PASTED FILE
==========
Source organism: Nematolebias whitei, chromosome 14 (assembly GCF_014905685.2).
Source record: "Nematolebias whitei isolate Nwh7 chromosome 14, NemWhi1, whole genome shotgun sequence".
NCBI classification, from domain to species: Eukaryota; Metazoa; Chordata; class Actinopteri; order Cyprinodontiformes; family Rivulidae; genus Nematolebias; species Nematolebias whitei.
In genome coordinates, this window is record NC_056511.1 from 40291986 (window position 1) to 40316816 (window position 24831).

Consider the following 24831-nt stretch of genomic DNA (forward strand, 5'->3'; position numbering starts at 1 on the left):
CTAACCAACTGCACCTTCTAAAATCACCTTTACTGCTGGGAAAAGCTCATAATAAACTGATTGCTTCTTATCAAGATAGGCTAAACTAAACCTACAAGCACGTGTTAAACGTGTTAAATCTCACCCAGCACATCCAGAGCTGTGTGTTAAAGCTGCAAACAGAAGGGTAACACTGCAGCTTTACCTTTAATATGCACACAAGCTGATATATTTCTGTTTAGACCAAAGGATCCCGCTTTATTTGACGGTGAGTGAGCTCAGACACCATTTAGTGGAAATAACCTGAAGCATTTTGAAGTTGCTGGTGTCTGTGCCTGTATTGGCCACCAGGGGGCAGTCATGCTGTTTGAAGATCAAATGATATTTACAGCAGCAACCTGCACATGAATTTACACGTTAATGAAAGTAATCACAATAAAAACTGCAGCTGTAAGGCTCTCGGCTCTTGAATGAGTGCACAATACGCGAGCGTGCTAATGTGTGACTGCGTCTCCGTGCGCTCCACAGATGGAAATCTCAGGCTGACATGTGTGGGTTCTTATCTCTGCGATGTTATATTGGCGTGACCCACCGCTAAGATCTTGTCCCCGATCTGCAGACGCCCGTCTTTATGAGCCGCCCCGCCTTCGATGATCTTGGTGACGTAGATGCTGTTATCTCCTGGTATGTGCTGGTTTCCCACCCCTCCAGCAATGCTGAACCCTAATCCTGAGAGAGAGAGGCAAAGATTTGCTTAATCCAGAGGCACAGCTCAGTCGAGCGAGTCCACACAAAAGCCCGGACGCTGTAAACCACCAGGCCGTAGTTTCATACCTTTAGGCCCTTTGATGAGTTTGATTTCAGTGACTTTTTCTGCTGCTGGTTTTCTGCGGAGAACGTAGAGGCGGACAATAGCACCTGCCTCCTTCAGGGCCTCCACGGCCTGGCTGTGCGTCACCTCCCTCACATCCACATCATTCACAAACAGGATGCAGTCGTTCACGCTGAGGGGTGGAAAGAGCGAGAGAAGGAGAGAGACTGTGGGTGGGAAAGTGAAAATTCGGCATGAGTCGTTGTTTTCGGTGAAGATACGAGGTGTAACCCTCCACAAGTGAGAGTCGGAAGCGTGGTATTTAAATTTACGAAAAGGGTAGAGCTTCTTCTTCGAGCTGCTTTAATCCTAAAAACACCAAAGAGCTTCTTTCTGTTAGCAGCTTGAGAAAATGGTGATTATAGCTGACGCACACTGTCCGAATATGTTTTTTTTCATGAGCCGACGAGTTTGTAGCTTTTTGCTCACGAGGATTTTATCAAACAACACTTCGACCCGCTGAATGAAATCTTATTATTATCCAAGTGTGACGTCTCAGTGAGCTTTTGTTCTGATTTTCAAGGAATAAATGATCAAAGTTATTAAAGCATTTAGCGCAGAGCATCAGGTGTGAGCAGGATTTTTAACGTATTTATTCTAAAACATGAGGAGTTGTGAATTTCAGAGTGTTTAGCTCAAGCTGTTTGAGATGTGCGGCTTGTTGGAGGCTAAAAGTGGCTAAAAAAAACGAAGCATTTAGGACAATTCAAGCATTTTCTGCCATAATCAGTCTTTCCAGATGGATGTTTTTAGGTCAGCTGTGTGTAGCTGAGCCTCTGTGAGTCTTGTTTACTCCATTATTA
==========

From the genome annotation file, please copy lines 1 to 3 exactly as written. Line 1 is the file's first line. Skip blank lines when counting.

Source organism: Nematolebias whitei, chromosome 14 (assembly GCF_014905685.2).
Source record: "Nematolebias whitei isolate Nwh7 chromosome 14, NemWhi1, whole genome shotgun sequence".
NCBI classification, from domain to species: Eukaryota; Metazoa; Chordata; class Actinopteri; order Cyprinodontiformes; family Rivulidae; genus Nematolebias; species Nematolebias whitei.